Local Red Cross Reflects on Sept. 11

By: Laura Rogers Email
By: Laura Rogers Email

When disaster strikes, the American Red Cross is often the first place people turn to.

Hurricanes, floods, fires--you name it and the Red Cross is there to help.

But the horrific events of September 11 were like none it had faced before.

We talked to our local Red Cross chapter about the lessons learned from that terrible day.

The American Red Cross is a symbol of patriotism, hope and survival.

"The Red Cross has really done a great service to help people prepare for disasters and events similar to 9/11," explained Jennifer Capps, with the American Red Cross.

September 11 brought a new awareness to the importance of being prepared in the case of terrorist attacks and other emergencies.

"The American Red Cross, like most organizations, was not prepared for it. No one could have expected what happened that morning," Capps added.

Since then, the Red Cross has taken great strides to support the victims.

"About $150,000 came through our local chapter here," Capps continued.

That money helped make up more than a billion dollars the Red Cross collected across the country.

"When something like this happens, the American people show up in droves to contribute and give any way they can," Capps assured.

September is National Preparedness Month and the Red Cross says to be Red Cross ready.

The Red Cross offers safety tubes and inside you'll find a face mask, light, whistle and even water.

Families should keep disaster preparedness kits in their home filled with flashlights,
first-aid, duct tape and other essentials.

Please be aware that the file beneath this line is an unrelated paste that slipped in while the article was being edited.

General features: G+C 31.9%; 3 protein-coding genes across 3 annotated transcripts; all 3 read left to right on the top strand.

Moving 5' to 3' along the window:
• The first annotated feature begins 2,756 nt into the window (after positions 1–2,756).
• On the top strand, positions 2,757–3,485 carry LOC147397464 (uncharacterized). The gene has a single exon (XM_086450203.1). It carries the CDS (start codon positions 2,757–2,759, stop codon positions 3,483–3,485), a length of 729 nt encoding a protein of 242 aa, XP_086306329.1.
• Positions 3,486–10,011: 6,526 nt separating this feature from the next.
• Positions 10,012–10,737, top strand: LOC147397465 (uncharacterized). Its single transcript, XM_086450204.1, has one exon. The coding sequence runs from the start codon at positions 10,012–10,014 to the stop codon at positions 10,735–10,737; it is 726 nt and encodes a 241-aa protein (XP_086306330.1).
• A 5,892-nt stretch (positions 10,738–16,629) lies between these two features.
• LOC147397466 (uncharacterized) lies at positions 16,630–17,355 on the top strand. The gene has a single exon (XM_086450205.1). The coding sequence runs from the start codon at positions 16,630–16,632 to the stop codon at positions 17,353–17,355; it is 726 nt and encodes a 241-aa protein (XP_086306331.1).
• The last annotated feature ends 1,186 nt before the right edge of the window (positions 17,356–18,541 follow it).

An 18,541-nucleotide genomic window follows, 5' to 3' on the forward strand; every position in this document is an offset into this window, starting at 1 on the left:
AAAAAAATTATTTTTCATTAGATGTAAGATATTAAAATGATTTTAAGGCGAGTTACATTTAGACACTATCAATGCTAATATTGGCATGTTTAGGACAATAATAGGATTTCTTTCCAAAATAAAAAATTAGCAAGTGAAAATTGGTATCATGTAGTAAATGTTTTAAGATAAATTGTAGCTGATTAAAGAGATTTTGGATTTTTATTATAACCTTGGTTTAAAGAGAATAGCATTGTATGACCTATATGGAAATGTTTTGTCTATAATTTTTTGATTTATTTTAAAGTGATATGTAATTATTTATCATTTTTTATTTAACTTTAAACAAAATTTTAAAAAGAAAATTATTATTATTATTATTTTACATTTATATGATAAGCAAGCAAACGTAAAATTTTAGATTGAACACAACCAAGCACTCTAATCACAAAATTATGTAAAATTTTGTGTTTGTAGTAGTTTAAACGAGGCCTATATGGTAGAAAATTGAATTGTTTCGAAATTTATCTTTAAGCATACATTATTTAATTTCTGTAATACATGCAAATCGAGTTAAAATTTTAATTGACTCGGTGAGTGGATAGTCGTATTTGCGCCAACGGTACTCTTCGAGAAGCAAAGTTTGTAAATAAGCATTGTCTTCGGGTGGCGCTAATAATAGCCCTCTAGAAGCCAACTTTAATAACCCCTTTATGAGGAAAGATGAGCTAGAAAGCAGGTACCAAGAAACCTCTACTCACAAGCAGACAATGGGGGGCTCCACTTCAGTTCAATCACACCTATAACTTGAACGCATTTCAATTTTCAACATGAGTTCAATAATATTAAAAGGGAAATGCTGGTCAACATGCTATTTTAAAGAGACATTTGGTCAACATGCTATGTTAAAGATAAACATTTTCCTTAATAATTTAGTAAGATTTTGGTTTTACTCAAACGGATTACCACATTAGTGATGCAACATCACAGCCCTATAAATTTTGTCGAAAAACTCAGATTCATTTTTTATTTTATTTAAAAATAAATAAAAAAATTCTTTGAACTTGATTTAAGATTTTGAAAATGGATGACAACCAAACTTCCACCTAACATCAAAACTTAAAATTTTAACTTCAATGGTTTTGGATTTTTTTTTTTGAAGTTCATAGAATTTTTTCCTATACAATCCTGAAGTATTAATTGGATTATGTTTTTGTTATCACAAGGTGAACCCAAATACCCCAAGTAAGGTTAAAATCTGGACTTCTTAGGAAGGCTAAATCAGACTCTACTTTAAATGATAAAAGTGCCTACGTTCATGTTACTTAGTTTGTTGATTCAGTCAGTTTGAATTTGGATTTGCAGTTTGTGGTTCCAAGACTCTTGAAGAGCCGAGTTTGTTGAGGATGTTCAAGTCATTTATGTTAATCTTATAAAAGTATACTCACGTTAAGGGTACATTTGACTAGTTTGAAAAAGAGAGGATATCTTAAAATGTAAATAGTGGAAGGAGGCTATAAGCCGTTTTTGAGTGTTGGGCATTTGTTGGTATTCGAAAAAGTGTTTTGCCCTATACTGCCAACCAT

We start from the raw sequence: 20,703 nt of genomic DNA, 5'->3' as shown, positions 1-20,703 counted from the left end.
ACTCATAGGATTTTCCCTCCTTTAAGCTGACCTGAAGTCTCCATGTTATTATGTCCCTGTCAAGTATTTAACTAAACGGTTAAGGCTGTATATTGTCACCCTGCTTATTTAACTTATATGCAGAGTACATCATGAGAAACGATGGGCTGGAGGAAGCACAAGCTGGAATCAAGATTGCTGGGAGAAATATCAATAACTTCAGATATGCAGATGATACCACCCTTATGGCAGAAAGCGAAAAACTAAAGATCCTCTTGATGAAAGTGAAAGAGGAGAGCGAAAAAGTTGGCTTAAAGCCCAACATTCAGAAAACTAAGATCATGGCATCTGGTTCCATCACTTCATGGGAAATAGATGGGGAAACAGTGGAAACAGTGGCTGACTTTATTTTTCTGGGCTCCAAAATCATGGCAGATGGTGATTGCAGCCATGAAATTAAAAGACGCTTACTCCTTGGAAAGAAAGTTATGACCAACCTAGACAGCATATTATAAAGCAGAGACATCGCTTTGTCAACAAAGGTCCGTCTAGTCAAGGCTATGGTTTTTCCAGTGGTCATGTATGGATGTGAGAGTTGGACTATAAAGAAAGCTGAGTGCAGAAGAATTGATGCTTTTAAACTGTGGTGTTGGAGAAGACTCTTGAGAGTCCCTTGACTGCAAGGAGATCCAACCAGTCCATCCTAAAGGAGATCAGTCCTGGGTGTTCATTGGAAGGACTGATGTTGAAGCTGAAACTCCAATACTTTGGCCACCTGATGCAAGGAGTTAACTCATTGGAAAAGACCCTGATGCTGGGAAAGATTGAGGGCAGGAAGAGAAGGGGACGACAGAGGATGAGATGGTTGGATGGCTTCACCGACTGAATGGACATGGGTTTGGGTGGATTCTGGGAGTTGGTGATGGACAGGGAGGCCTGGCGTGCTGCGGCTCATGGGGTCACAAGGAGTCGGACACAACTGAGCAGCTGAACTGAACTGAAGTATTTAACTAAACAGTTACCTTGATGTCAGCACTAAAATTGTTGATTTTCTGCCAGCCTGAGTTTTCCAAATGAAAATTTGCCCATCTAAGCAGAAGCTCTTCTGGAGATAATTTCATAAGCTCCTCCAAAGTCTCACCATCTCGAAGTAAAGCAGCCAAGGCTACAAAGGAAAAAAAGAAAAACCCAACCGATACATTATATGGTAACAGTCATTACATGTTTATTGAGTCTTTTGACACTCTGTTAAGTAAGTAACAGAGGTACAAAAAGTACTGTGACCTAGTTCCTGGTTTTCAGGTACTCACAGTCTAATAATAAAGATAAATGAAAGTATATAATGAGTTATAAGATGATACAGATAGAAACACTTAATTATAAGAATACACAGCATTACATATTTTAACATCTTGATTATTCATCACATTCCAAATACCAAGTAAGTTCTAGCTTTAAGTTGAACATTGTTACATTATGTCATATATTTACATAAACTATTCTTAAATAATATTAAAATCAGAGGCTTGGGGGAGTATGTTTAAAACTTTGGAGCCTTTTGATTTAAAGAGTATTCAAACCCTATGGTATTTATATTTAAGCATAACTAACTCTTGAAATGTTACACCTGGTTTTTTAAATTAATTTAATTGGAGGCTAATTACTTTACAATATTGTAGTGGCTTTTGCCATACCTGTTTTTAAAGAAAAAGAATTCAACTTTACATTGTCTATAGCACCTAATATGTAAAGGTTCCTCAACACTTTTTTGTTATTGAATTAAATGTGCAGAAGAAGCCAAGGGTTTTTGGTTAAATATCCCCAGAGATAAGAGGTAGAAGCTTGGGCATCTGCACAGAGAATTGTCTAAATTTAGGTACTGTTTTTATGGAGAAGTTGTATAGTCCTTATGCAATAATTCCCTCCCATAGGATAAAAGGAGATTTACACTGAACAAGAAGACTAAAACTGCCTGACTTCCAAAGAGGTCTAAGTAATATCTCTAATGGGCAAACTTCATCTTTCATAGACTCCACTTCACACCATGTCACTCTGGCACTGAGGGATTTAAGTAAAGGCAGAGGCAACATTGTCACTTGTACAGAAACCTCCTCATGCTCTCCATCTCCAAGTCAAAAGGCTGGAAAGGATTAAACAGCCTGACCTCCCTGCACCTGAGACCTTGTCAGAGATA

"You never know when you'll need to evacuate immediately or shelter in place for several days," Capps admitted.

You can also pick up literature from the Red Cross about terrorism, helping children cope with disaster and emergency food and water supplies.

"I think the public's more aware that they need to be prepared for disasters," Capps said.
When disaster strikes, the American Red Cross is often the first place people turn to.

Hurricanes, floods, fires--you name it and the Red Cross is there to help.

But the horrific events of September 11 were like none it had faced before.

We talked to our local Red Cross chapter about the lessons learned from that terrible day.

The American Red Cross is a symbol of patriotism, hope and survival.

"The Red Cross has really done a great service to help people prepare for disasters and events similar to 9/11," explained Jennifer Capps, with the American Red Cross.

September 11 brought a new awareness to the importance of being prepared in the case of terrorist attacks and other emergencies.

"The American Red Cross, like most organizations, was not prepared for it. No one could have expected what happened that morning," Capps added.

Since then, the Red Cross has taken great strides to support the victims.

"About $150,000 came through our local chapter here," Capps continued.

That money helped make up more than a billion dollars the Red Cross collected across the country.

"When something like this happens, the American people show up in droves to contribute and give any way they can," Capps assured.

September is National Preparedness Month and the Red Cross says to be Red Cross ready.

The Red Cross offers safety tubes and inside you'll find a face mask, light, whistle and even water.

Families should keep disaster preparedness kits in their home filled with flashlights,
first-aid, duct tape and other essentials.

"You never know when you'll need to evacuate immediately or shelter in place for several days," Capps admitted.

You can also pick up literature from the Red Cross about terrorism, helping children cope with disaster and emergency food and water supplies.

"I think the public's more aware that they need to be prepared for disasters," Capps said.

And being prepared is the best thing you can do.

The Red Cross also has disaster volunteers who meet monthly.

To find more information on National Preparedness Month, click here.

And being prepared is the best thing you can do.

The Red Cross also has disaster volunteers who meet monthly.

To find more information on National Preparedness Month, click here.

You can get a jump on developing your emergency plan with the step-by-step instructions at www.ProtectYourFamily.ky.gov.


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